Premium ingredients make products more expensive. So far, so good! But does panda excrement count as an exclusive ingredient? An Yanshi, at least, thinks it does. The businessman and calligrapher from the southwest-Chinese province of Sichuan is convinced that panda excretions are elevating the quality – and hence the price – of his tea. Introducing a new variety of tea into the market is Yanshi’s goal. However, his tea is not produced in the traditional manner but is instead made with the help of panda excrement.

But please bear with us for a moment, before you leave this site in disgust: Of course, the panda excrement is not directly mixed into the tea, they are merely a fertilizer for the tea plants. This “special fertilizer” is supposed to enhance the growth and quality of the plants. Panda bears feed exclusively on bamboo, which – similar to green tea – contains substances that are reported to prevent cancer. Apparently, the clever Chinese tinkerer has even patented his unusual idea.


A crucial quality indicator for tea is its tea leaf grading which is encoded in a letter and number combination, for example FTGFOP1S, and, among other factors, reveals how finely cut the tea is. In descending order, the expert distinguishes the production categories “whole leaf”, “broken”, “fannings”, and “dust”. After the tealeaves have been dried, they are sifted and packed by size. Among the tealeaves of the three higher categories, the quality differences are minimal. Dust tea, however, is certainly of a lower quality and inferior in taste. It can often be found in combination with fannings in tea bags.

Physically speaking, the principle is simple: The smaller the tea leaf, the stronger the result. This is because the smaller leaf gradings present a bigger surface in total to the hot water and therefore release their caffeine quicker. If you are in the mood for a calming tea experience, make your brew with teas of the higher grading categories, otherwise you may end up lying awake at night. In case this is just what you are after because you… for example… are expecting a visit from a ravishing Excellent Escorts lady, then choose small-leafed tea and make the night yours.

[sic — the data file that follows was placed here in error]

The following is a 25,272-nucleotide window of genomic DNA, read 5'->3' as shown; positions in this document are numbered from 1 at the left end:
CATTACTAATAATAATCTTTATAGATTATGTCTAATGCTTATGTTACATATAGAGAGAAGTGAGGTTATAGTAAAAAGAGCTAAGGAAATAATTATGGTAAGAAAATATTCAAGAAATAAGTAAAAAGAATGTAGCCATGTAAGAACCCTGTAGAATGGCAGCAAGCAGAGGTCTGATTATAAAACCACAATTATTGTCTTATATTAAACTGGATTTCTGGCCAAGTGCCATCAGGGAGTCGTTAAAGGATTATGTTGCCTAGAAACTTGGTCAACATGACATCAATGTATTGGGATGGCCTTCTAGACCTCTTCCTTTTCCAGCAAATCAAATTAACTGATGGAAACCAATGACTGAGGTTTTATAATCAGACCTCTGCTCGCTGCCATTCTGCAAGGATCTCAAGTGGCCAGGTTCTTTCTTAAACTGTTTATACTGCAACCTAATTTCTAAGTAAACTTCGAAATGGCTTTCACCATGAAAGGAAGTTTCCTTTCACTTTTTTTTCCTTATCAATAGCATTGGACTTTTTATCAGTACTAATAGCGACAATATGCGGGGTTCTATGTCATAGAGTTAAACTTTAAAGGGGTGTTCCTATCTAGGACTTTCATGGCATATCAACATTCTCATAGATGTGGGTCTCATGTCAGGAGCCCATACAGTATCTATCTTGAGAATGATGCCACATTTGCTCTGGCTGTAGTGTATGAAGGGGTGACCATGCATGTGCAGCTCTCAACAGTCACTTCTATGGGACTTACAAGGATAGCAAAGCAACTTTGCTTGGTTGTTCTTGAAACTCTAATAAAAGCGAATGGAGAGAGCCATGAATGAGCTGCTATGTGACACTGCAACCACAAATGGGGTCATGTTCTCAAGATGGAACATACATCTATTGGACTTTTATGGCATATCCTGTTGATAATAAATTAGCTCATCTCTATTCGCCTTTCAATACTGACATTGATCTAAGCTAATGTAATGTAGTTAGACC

As with alcoholic beverages, there are certain rarities among the different kinds of tea. The equivalent of champagne would be the very rare white tea. In this category Silver Needle (Yin Zhen in Chinese) is the star. This type of white tea is only harvested on two days each year and only the leaf bud and the youngest leaf of a shrub are picked. Accordingly, one kilogram sells between 150 and 300 euro.

“Tea enlightens the mind, sharpens the senses, it imparts lightness and energy, and drives away boredom and worries.”

Chinese proverb

Back to the panda tea. It is still to be seen if the brew will be able to enthuse tea lovers around the world. The initial harvest is still to come, the price, however, is already set: One pound of the first-ever yield will cost 219,000 Yuan (around 25,000 euro). The tea grower has an explanation for this unusual (and of course exceptionally high) price. In China, the number 9 symbolises long life, while 21 represents the 21st century. In case this price would strain your budget, or you simply don’t want to spend that much on tea, just wait for the second harvest. One pound of it is supposed to cost 2,300 euro – a bargain.

Until then we will keep the words of the English author and playwright John Galsworthy in mind:

“To serve tea shows exquisite taste, because tea makes you sociable and polite, it is stimulating and modest.”